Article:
These social media meta tags are often called Twitter Cards or referred to as part of the “Open Graph.” The difference is huge. Your chances of content discovery by casual Twitter users scanning their feed are much higher. Since social media and search are inherently connected by now and all social websites have their own search features that are frequently used by their users, you’re far better off if you equip them.
Why You Need Links and How to Motivate People to Link to You
Despite all the changes Google has made over the years, incoming links to your website are among the most important factors when assessing the value of your content and how high in Google’s remaining organic search results it will be found. In other words? The more and the better links you earn the better.
Most people neglect linking and just publish content as if visitors are expected to magically appear on their websites. This only works once you have plenty of links leading to your website as a whole and on particular content. Even then you need to always create new links to make fresh content rank in Google. Otherwise, only well-linked legacy content will show up on top of Google.
In an ideal world, you wouldn’t have to do much and visitors would link to you on their own. In real life, this rarely happens. You have to do a lot of things to make people who are still able to link to you (think bloggers, editors, journalists, publishers, and other website owners) actually link to you.
Also, most websites focus on social media instead of links. This way people are happy to help you and do it through the easiest possible route—namely by clicking on the ready-made social media sharing buttons. The worst case scenario? Actively leading visitors to a third-party website.
Some social sharing tools also allow sharing via email or by linking to your content. These are often much more likely to lead to actual links to your website. Most social media links are worthless beyond the 15 minutes of fame you get in the best case out of them.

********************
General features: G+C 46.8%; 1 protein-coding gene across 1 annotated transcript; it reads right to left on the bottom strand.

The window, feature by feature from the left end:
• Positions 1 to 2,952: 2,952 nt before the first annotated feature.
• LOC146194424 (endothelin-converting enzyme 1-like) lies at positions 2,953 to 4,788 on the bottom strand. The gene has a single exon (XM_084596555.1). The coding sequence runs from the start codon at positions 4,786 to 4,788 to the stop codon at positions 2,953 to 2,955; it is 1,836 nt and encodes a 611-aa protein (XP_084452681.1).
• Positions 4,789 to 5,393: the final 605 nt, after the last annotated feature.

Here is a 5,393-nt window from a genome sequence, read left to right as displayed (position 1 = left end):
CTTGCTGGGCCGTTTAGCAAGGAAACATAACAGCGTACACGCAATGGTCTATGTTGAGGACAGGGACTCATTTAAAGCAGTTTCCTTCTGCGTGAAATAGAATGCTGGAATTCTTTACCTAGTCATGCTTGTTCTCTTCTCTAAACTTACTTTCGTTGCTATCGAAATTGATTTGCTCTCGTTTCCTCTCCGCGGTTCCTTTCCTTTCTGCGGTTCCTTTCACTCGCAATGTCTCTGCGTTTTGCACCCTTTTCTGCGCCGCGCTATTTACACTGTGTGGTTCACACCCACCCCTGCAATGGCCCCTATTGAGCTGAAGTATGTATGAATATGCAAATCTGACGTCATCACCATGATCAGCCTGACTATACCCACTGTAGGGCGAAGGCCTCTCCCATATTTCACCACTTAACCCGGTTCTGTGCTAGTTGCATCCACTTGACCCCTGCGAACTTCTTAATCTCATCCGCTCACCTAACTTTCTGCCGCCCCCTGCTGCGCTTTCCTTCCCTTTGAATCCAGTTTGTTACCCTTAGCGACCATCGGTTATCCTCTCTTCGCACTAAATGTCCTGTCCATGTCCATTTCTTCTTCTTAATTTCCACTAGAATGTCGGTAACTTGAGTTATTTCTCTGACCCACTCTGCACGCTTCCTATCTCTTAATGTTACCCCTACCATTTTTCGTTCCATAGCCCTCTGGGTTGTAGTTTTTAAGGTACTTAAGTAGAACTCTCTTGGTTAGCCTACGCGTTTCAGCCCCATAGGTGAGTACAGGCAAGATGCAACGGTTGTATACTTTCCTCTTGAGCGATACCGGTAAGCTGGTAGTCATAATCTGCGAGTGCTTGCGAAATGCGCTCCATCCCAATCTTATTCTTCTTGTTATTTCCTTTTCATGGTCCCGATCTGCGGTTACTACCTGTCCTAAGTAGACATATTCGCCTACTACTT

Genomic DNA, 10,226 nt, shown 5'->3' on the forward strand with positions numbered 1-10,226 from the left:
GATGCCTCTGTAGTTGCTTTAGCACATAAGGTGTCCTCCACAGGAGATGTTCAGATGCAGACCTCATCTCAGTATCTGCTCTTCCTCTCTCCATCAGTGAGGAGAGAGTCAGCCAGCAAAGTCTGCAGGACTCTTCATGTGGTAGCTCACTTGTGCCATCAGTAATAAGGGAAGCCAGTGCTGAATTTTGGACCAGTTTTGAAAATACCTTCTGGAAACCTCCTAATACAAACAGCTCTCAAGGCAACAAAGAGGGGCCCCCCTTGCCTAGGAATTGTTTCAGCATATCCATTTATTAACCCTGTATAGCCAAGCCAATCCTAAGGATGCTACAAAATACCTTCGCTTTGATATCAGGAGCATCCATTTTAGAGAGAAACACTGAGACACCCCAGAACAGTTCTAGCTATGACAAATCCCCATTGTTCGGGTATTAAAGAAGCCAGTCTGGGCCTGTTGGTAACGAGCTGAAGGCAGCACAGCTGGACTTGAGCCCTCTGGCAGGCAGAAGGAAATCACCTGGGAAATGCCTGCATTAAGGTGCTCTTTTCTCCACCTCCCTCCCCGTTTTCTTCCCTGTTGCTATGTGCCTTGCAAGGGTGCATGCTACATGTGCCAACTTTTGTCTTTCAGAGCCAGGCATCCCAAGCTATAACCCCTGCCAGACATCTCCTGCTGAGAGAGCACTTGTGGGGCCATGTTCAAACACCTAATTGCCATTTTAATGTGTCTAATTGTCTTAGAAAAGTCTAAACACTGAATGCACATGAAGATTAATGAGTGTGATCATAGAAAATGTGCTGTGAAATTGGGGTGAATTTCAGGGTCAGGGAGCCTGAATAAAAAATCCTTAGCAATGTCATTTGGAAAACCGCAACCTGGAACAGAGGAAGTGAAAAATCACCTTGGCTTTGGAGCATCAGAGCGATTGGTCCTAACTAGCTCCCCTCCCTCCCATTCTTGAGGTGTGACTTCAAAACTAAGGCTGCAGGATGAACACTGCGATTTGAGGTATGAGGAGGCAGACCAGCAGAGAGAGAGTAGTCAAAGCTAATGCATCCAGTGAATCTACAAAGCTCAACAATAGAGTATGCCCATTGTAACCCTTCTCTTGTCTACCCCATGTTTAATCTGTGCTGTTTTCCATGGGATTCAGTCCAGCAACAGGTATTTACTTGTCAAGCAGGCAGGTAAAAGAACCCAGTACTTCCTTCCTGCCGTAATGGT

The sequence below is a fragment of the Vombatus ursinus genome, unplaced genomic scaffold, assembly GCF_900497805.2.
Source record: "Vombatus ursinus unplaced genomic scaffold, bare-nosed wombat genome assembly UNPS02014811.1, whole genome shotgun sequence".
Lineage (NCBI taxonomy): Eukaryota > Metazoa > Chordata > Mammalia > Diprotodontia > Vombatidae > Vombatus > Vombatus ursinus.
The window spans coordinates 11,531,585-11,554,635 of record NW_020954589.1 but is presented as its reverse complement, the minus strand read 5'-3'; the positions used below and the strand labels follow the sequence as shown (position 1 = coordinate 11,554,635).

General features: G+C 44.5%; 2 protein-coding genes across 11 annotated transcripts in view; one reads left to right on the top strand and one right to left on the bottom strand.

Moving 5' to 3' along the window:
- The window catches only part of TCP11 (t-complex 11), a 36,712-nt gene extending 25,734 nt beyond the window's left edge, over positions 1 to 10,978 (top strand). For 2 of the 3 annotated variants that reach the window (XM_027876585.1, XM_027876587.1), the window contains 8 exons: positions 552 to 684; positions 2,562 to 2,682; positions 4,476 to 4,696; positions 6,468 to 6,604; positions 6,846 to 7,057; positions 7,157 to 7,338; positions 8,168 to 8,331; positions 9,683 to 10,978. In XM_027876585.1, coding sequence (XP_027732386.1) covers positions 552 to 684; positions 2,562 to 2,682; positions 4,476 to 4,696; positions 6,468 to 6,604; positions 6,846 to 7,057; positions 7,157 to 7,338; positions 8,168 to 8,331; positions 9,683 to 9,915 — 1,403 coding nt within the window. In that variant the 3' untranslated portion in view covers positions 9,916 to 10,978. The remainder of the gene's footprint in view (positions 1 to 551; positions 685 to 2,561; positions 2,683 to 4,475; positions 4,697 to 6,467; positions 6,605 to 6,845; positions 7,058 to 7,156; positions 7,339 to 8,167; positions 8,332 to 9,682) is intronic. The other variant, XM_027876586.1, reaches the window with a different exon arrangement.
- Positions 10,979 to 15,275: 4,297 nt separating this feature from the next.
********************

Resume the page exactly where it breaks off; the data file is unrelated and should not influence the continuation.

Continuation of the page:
Social media links are crippled by the so-called “nofollow” attribute so that search engines largely ignore them. Real editorial links get added willingly by third-party website contributors or owners who do so out of their own accord. That’s why it’s better to offer the option to link to your website on top rather than to waste that energy on social media.
In some cases it may even be better just to add a “link to it” button instead of social media sharing buttons. Why? Often times content is not even made for social media as it’s too “boring” or too private to be shared. Some sharing tools, however, let you combine both. The screenshot above shows buttons from AddToAny. They allow you to “copy [a] link” and to share via social media or by email.
Shareable content (think cute cat images) is often not really worth linking to. So you have to decide upfront which way to go. Do you want to get people to share your content on specific proprietary sites like Facebook or Twitter or would you rather prefer they link to you directly on their websites?
Ideally, you’d get both shares and links. However, sharing and linking compete for your audience’s time and attention so it’s best to decide which one you want most. Once linking is simplified you still have to give people a reason to link to you. Excellent content that is better than others or that’s simply unique is just part of the equation. You may have to involve people in your content by linking out, quoting or even promoting them. Only then will the links come in.
How to Facilitate Sharing, Engagement, and Outreach
One of the most common SEO mistakes is the lack of understanding how links come about. They don’t just magically happen.